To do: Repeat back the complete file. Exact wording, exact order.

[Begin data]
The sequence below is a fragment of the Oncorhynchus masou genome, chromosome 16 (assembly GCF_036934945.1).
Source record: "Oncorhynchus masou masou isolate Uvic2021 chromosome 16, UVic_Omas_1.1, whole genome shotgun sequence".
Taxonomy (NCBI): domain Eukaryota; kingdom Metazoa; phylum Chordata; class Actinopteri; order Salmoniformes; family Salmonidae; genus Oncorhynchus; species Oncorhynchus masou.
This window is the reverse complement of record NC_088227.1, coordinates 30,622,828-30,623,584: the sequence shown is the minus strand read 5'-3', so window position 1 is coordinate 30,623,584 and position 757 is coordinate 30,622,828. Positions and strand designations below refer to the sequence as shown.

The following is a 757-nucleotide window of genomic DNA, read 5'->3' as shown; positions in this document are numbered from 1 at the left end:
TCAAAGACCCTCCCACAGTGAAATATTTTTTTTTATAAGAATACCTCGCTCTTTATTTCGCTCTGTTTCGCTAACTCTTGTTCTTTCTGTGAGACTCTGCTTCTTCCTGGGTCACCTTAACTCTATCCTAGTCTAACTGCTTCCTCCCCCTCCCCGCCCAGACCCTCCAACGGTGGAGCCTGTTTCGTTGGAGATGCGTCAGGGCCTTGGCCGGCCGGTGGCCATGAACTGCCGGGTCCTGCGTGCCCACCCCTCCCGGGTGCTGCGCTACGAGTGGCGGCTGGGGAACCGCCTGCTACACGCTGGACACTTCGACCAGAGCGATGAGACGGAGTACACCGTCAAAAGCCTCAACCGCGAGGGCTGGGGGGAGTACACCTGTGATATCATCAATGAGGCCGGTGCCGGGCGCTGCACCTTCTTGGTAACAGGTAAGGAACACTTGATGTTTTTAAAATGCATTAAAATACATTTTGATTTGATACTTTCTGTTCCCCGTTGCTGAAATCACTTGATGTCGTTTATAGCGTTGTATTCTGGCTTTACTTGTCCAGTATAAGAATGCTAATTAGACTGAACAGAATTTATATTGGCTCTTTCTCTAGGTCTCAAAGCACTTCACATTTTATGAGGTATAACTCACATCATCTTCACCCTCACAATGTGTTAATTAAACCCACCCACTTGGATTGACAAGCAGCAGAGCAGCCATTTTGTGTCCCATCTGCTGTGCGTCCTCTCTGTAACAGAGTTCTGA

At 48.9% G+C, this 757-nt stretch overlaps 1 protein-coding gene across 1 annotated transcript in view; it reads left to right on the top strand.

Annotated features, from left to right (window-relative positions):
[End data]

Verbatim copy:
The sequence below is a fragment of the Oncorhynchus masou genome, chromosome 16 (assembly GCF_036934945.1).
Source record: "Oncorhynchus masou masou isolate Uvic2021 chromosome 16, UVic_Omas_1.1, whole genome shotgun sequence".
Taxonomy (NCBI): domain Eukaryota; kingdom Metazoa; phylum Chordata; class Actinopteri; order Salmoniformes; family Salmonidae; genus Oncorhynchus; species Oncorhynchus masou.
This window is the reverse complement of record NC_088227.1, coordinates 30,622,828-30,623,584: the sequence shown is the minus strand read 5'-3', so window position 1 is coordinate 30,623,584 and position 757 is coordinate 30,622,828. Positions and strand designations below refer to the sequence as shown.

The following is a 757-nucleotide window of genomic DNA, read 5'->3' as shown; positions in this document are numbered from 1 at the left end:
TCAAAGACCCTCCCACAGTGAAATATTTTTTTTTATAAGAATACCTCGCTCTTTATTTCGCTCTGTTTCGCTAACTCTTGTTCTTTCTGTGAGACTCTGCTTCTTCCTGGGTCACCTTAACTCTATCCTAGTCTAACTGCTTCCTCCCCCTCCCCGCCCAGACCCTCCAACGGTGGAGCCTGTTTCGTTGGAGATGCGTCAGGGCCTTGGCCGGCCGGTGGCCATGAACTGCCGGGTCCTGCGTGCCCACCCCTCCCGGGTGCTGCGCTACGAGTGGCGGCTGGGGAACCGCCTGCTACACGCTGGACACTTCGACCAGAGCGATGAGACGGAGTACACCGTCAAAAGCCTCAACCGCGAGGGCTGGGGGGAGTACACCTGTGATATCATCAATGAGGCCGGTGCCGGGCGCTGCACCTTCTTGGTAACAGGTAAGGAACACTTGATGTTTTTAAAATGCATTAAAATACATTTTGATTTGATACTTTCTGTTCCCCGTTGCTGAAATCACTTGATGTCGTTTATAGCGTTGTATTCTGGCTTTACTTGTCCAGTATAAGAATGCTAATTAGACTGAACAGAATTTATATTGGCTCTTTCTCTAGGTCTCAAAGCACTTCACATTTTATGAGGTATAACTCACATCATCTTCACCCTCACAATGTGTTAATTAAACCCACCCACTTGGATTGACAAGCAGCAGAGCAGCCATTTTGTGTCCCATCTGCTGTGCGTCCTCTCTGTAACAGAGTTCTGA

At 48.9% G+C, this 757-nt stretch overlaps 1 protein-coding gene across 1 annotated transcript in view; it reads left to right on the top strand.

Annotated features, from left to right (window-relative positions):